How many times did someone get a scary warning while installing our software only to leave our service? I can’t help but wonder how many other companies are getting hurt by software running on PC’s warning potential users about problems that may or may not exist.
Two Way Street
AVG happily continues making money protecting people while flagging our software without concern. That seems like a skewed and unfair practice. If they are going to list us, the least they should do is contact us and work with us.
We work hard at what we offer, putting viruses or other garbage in our software would be completely non-productive to our efforts, let alone survival. Yet when third parties hurt our business, there is little we can do about it if they won’t even bother to contact us or work with us. Our only option is to wait and hope we’ll be removed from their warning site.
Perhaps there is an opportunity for a well-known organization to step in or a list of which companies knowingly use the above practices.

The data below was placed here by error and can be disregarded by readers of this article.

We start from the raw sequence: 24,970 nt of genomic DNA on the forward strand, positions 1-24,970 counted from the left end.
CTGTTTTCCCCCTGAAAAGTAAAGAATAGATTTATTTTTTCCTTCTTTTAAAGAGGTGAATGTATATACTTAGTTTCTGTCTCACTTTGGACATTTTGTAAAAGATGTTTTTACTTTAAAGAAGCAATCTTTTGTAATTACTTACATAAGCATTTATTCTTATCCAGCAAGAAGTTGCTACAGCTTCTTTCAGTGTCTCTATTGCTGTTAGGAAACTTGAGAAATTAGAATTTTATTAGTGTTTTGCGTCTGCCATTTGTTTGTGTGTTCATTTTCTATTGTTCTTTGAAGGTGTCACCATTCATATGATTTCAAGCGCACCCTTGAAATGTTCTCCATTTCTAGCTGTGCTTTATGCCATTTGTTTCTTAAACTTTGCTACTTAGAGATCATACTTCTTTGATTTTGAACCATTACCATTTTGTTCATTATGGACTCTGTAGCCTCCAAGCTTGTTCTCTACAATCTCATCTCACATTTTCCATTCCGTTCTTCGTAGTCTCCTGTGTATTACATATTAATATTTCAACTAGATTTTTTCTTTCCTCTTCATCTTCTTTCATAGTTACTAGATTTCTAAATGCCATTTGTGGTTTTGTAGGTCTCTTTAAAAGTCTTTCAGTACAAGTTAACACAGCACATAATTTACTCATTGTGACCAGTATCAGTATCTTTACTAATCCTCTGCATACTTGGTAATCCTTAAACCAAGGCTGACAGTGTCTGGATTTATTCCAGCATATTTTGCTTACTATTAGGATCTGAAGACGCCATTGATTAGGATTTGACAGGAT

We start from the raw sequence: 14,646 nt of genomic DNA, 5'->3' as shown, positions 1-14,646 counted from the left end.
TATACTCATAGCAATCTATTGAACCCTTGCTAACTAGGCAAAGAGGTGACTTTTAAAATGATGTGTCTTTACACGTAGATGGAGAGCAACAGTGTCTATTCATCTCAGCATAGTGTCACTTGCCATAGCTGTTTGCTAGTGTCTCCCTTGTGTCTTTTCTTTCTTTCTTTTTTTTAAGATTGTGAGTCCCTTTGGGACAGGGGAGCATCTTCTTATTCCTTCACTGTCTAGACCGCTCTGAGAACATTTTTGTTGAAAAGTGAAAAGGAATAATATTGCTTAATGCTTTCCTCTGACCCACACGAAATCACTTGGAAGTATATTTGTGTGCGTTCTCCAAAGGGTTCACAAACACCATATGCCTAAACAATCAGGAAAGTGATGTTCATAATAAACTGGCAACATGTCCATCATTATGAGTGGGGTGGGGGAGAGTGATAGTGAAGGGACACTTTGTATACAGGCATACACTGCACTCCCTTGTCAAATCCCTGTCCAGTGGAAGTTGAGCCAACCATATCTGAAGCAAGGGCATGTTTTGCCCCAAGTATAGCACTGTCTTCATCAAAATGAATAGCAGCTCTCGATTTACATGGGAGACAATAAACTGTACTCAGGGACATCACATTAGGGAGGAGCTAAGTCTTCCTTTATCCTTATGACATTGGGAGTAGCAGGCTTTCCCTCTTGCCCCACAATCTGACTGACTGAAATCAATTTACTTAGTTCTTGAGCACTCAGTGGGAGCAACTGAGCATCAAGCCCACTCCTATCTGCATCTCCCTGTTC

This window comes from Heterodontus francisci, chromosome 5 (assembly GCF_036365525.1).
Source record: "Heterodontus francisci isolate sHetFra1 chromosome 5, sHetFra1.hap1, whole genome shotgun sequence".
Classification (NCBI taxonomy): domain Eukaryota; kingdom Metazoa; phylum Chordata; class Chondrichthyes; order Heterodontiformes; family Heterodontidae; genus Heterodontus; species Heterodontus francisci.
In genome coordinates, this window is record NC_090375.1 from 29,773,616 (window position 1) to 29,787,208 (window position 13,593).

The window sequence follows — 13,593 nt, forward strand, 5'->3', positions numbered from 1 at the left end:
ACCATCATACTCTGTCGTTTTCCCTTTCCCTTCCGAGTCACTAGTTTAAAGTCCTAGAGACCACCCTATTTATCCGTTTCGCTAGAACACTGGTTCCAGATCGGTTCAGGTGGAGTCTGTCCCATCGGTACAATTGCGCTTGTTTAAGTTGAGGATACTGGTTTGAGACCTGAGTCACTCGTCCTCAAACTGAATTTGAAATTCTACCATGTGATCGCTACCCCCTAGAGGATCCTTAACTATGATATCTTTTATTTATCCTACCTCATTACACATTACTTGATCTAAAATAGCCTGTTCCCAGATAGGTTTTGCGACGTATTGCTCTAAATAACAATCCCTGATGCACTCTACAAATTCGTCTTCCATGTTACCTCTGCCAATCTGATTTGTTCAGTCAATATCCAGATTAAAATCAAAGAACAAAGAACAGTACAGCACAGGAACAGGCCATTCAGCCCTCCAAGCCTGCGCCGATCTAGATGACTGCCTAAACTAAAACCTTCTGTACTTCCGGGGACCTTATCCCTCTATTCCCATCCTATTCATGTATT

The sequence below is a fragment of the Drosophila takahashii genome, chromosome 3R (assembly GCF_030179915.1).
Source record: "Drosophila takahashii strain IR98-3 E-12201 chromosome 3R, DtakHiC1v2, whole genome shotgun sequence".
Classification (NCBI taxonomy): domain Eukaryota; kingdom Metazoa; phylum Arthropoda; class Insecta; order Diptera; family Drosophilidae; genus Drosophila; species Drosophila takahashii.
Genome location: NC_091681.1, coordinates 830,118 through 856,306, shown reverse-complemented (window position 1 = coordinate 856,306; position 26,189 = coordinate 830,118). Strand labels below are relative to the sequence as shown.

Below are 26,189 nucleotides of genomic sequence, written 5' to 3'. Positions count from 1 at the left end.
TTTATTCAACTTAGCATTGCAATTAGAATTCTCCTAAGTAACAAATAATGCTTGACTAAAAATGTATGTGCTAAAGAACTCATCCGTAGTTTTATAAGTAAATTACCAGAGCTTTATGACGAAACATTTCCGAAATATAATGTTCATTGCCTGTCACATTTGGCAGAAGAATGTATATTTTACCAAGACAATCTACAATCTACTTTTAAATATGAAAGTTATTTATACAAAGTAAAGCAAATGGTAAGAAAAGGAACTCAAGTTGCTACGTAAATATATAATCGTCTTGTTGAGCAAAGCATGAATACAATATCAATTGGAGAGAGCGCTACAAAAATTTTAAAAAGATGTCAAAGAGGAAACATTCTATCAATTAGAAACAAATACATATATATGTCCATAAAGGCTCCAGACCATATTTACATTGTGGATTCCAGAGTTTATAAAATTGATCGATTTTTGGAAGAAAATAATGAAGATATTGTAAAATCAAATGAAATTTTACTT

What we need is a trusted entity to take this on, not one of the top tech giants that are sponging us for everything we have and killing innovation. They have no interest in anything but opportunities to make money and take everything over.
Maybe we need a new kind of legal help where class action suits aren’t about making the lawyers rich but helping those that would pitch in to sue these companies. Maybe those services need to get blacklisted themselves for earning money at the cost of other companies.
I don’t have the answers but I wanted to share this because I’m sure there are other companies experiencing similar problems. If so, we need to come together, get some attention and work on ways to defend against these practices.
Sometimes, it takes someone to state the obvious to find others who feel the same way. I’m sharing my own situation because I am absolutely sure that many companies don’t even realize this is happening to them, that they are experiencing customer trust issues thanks to third party services that earn money from maligning their hard work without any proof there is actually a problem.